• For transport of contaminated patients into ED, designate separate entrance, designate one side of corridor, or transfer to clean gurney before entering, if time allows.

ED Staff

Radiation Survey

& Charting









Treatment Area Layout

Separate Entrance



Trauma Room






Gloves, Masks,

Gowns, Booties



detecting and measuring radiation
Detecting and Measuring Radiation
  • Instruments
    • Locate contamination - GM Survey Meter (Geiger counter)
    • Measure exposure rate - Ion Chamber
  • Personal Dosimeters - Measure doses to staff
    • Radiation Badge - Film/TLD
    • Self-reading dosimeter (analog and digital)
patient management priorities
Patient Management - Priorities


  • Medical triage is the highest priority.
  • Radiation exposure and contamination are secondary considerations.
  • Degree of decontamination is dictated by number of and capacity to treat other injured patients.
patient management triage
Patient Management - Triage

Triage based on:

  • Injuries
  • Signs and symptoms - nausea, vomiting, fatigue, diarrhea
  • History - Where were you when the bomb exploded?
  • Contamination survey
patient management decontamination
Patient Management - Decontamination
  • Carefully remove and bag patient’s clothing and personal belongings (typically removes 95 percent of contamination).
  • Survey patient and, if practical, collect samples.
  • Handle foreign objects with care until proven nonradioactive with survey meter.
  • Decontamination priorities:
    • Decontaminate wounds first, then intact skin.
    • Start with highest levels of contamination.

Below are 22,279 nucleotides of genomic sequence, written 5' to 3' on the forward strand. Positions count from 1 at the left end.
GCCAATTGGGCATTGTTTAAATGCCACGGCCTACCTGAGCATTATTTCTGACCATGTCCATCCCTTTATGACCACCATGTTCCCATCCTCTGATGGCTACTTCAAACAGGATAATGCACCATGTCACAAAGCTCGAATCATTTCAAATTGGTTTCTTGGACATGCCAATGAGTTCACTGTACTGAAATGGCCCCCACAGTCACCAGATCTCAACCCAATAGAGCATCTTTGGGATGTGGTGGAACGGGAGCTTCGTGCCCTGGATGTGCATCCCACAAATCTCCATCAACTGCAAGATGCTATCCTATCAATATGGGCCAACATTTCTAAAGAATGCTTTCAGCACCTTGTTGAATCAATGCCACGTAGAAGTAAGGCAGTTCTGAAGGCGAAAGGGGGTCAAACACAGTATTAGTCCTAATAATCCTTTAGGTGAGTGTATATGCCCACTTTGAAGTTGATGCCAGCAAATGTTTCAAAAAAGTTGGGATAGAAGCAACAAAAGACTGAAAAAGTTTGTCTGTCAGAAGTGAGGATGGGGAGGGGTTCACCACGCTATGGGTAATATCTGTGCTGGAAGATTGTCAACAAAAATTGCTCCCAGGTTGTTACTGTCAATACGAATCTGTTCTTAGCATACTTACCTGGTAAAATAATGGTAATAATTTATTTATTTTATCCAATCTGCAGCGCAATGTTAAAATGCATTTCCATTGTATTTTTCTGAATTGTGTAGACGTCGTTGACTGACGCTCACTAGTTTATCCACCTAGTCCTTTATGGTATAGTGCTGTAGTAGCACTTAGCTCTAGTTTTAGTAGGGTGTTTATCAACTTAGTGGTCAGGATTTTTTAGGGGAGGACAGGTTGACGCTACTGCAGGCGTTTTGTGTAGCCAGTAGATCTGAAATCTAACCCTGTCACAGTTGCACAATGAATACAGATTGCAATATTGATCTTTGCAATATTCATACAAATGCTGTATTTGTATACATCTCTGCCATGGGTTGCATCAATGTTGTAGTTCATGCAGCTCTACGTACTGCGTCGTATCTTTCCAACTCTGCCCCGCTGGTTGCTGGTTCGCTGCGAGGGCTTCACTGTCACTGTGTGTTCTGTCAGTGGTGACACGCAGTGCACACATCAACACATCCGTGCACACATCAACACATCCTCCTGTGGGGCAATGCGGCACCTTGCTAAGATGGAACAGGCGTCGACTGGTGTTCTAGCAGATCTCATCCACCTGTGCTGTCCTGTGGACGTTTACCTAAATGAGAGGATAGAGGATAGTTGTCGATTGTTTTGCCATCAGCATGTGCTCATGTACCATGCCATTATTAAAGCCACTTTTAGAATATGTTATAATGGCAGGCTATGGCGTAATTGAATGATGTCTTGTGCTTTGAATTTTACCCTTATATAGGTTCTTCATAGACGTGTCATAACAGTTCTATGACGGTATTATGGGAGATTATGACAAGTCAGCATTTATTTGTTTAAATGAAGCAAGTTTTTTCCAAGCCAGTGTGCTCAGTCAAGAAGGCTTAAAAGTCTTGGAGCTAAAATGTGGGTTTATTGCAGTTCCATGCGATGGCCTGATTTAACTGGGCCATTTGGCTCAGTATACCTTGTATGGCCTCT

• Change outer gloves frequently to minimize spread of contamination.
patient management decontamination cont
Patient Management - Decontamination (Cont.)
  • Protect noncontaminated wounds with waterproof dressings.
  • Contaminated wounds:
    • Irrigate and gently scrub with surgical sponge.
    • Extend wound debridement for removal of contamination only in extreme cases and upon expert advice.
  • Avoid overly aggressive decontamination.
  • Change dressings frequently.
  • Decontaminate intact skin and hair by washing with soap & water.
  • Remove stubborn contamination on hair by cutting with scissors or electric clippers.
  • Promote sweating.
  • Use survey meter to monitor progress of decontamination.
patient management decontamination cont27
Patient Management - Decontamination (Cont.)
  • Cease decontamination of skin and wounds:
    • When the area is less than twice background, or
    • When there is no significant reduction between decon efforts, and
    • Before intact skin becomes abraded.
  • Contaminated thermal burns
    • Gently rinse. Washing may increase severity of injury.
    • Additional contamination will be removed when dressings are changed.
  • Do not delay surgery or other necessary medical procedures or exams . . . residual contamination can be controlled.

Treatment of Internal Contamination

  • Radionuclide-specific
  • Most effective when administered early
  • May need to act on preliminary information
  • NCRP Report No. 65, Management of Persons Accidentally Contaminated with Radionuclides

RadionuclideTreatment Route

Cesium-137 Prussian blue Oral

Iodine-125/131 Potassium iodide Oral

Strontium-90 Aluminum phosphate Oral

Americium-241/ Ca- and Zn-DTPA IV infusion,

Plutonium-239/ nebulizer


patient management patient transfer
Patient Management - Patient Transfer

Transport injured, contaminated patient into or from the ED:

  • Cover clean gurney with two sheets.
  • Lift patient onto clean gurney.
  • Wrap sheets over patient.
  • Roll gurney into ED or out of treatment room.
facility recovery
Facility Recovery
  • Remove waste from the emergency department and triage area.
  • Survey facility for contamination.
  • Decontaminate as necessary:
    • Normal cleaning routines (mop, strip waxed floors) typically very effective.
    • Periodically reassess contamination levels.
    • Replace furniture, floor tiles, etc., that cannot be adequately decontaminated.
  • Decontamination Goal: Less than twice normal background . . . higher levels may be acceptable.

Radiation Sickness Acute Radiation Syndrome

  • Occurs only in patients who have received very high radiation doses (greater than approximately 100 rem) to most of the body
  • Dose ~15 rem